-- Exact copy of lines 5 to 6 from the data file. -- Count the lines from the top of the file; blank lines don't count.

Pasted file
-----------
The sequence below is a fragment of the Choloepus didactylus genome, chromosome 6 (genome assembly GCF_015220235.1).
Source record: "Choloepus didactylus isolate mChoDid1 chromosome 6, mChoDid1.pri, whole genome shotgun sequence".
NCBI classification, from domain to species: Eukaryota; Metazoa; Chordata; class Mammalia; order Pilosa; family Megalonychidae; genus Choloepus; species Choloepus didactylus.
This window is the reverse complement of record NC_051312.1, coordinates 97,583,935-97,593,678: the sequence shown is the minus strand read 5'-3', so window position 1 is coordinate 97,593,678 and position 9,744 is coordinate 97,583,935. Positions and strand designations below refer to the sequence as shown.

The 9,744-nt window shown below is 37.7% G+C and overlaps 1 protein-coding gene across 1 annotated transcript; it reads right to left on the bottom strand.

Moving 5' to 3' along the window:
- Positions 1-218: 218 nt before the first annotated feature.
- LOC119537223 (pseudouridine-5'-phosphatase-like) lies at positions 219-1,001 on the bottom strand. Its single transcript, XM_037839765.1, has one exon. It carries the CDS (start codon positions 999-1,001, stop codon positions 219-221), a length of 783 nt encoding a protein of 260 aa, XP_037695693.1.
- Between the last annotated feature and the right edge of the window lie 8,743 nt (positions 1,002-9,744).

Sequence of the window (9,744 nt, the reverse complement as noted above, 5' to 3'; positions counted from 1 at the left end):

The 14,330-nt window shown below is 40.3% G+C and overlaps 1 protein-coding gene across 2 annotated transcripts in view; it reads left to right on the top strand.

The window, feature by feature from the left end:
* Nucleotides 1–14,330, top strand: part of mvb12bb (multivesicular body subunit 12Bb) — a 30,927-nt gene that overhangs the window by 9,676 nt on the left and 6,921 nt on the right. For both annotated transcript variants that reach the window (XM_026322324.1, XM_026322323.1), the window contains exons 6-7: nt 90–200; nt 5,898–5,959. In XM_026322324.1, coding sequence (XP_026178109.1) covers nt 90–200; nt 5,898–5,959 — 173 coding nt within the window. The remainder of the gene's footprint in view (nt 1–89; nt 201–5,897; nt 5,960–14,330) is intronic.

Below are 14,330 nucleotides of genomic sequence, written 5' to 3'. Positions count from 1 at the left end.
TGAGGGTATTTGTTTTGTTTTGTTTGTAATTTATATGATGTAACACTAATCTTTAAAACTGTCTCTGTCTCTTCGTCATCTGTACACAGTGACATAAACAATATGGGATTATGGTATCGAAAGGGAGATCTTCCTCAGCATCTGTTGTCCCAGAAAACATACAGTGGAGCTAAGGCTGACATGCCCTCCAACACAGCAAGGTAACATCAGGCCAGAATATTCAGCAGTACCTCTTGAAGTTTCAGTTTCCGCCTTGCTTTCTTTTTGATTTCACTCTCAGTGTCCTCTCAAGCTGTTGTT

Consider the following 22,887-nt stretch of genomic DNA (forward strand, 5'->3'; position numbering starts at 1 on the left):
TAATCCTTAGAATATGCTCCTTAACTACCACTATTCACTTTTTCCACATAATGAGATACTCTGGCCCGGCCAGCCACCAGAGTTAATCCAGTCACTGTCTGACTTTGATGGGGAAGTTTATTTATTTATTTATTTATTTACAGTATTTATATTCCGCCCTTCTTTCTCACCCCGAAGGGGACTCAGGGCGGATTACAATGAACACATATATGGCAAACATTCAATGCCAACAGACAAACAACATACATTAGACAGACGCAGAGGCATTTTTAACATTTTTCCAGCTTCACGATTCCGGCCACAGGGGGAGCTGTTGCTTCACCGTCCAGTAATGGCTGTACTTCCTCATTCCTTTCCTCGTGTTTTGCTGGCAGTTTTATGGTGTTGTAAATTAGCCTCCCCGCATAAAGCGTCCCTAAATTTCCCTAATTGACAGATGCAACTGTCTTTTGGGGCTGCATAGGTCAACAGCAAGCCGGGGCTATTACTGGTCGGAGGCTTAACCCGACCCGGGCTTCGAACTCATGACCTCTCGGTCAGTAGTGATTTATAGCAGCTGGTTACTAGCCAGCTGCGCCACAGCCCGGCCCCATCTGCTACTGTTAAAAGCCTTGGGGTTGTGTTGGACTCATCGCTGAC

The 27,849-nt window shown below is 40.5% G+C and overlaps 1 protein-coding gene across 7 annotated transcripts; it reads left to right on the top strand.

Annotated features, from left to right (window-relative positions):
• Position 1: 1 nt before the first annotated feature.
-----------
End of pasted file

The 9,744-nt window shown below is 37.7% G+C and overlaps 1 protein-coding gene across 1 annotated transcript; it reads right to left on the bottom strand.

Moving 5' to 3' along the window: